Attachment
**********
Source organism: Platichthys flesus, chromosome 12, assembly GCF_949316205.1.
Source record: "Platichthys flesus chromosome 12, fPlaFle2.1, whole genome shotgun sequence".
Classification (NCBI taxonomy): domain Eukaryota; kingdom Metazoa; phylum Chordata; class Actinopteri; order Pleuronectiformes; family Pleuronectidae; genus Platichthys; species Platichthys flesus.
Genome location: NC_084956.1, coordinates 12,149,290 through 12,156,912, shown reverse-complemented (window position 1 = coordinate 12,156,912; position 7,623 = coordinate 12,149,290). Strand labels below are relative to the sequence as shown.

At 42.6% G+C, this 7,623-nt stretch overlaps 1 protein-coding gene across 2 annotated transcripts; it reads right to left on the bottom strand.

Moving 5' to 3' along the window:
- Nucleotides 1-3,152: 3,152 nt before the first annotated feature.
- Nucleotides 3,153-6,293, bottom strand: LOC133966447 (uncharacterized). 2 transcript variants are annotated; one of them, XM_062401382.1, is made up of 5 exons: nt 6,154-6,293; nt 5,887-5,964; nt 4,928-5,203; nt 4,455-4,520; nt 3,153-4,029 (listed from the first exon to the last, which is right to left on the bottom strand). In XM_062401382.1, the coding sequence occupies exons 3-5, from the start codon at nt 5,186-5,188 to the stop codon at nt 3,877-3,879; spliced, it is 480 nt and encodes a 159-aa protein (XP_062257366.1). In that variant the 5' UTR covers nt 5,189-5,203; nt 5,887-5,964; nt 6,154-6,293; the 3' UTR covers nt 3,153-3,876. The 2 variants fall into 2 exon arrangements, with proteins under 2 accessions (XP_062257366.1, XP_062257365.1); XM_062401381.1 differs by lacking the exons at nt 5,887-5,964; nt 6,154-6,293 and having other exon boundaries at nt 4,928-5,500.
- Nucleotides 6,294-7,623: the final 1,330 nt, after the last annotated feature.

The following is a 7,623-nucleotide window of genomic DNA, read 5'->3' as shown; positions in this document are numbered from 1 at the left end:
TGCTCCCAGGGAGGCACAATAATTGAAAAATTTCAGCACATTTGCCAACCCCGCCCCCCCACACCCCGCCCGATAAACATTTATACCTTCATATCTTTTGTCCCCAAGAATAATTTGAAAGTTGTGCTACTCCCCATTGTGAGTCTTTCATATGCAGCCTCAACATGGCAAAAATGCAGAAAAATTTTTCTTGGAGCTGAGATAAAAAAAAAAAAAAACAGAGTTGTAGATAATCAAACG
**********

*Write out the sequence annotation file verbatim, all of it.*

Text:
Source organism: Platichthys flesus, chromosome 12, assembly GCF_949316205.1.
Source record: "Platichthys flesus chromosome 12, fPlaFle2.1, whole genome shotgun sequence".
Classification (NCBI taxonomy): domain Eukaryota; kingdom Metazoa; phylum Chordata; class Actinopteri; order Pleuronectiformes; family Pleuronectidae; genus Platichthys; species Platichthys flesus.
Genome location: NC_084956.1, coordinates 12,149,290 through 12,156,912, shown reverse-complemented (window position 1 = coordinate 12,156,912; position 7,623 = coordinate 12,149,290). Strand labels below are relative to the sequence as shown.

At 42.6% G+C, this 7,623-nt stretch overlaps 1 protein-coding gene across 2 annotated transcripts; it reads right to left on the bottom strand.

Moving 5' to 3' along the window:
- Nucleotides 1-3,152: 3,152 nt before the first annotated feature.
- Nucleotides 3,153-6,293, bottom strand: LOC133966447 (uncharacterized). 2 transcript variants are annotated; one of them, XM_062401382.1, is made up of 5 exons: nt 6,154-6,293; nt 5,887-5,964; nt 4,928-5,203; nt 4,455-4,520; nt 3,153-4,029 (listed from the first exon to the last, which is right to left on the bottom strand). In XM_062401382.1, the coding sequence occupies exons 3-5, from the start codon at nt 5,186-5,188 to the stop codon at nt 3,877-3,879; spliced, it is 480 nt and encodes a 159-aa protein (XP_062257366.1). In that variant the 5' UTR covers nt 5,189-5,203; nt 5,887-5,964; nt 6,154-6,293; the 3' UTR covers nt 3,153-3,876. The 2 variants fall into 2 exon arrangements, with proteins under 2 accessions (XP_062257366.1, XP_062257365.1); XM_062401381.1 differs by lacking the exons at nt 5,887-5,964; nt 6,154-6,293 and having other exon boundaries at nt 4,928-5,500.
- Nucleotides 6,294-7,623: the final 1,330 nt, after the last annotated feature.

The following is a 7,623-nucleotide window of genomic DNA, read 5'->3' as shown; positions in this document are numbered from 1 at the left end:
TGCTCCCAGGGAGGCACAATAATTGAAAAATTTCAGCACATTTGCCAACCCCGCCCCCCCACACCCCGCCCGATAAACATTTATACCTTCATATCTTTTGTCCCCAAGAATAATTTGAAAGTTGTGCTACTCCCCATTGTGAGTCTTTCATATGCAGCCTCAACATGGCAAAAATGCAGAAAAATTTTTCTTGGAGCTGAGATAAAAAAAAAAAAAAACAGAGTTGTAGATAATCAAACG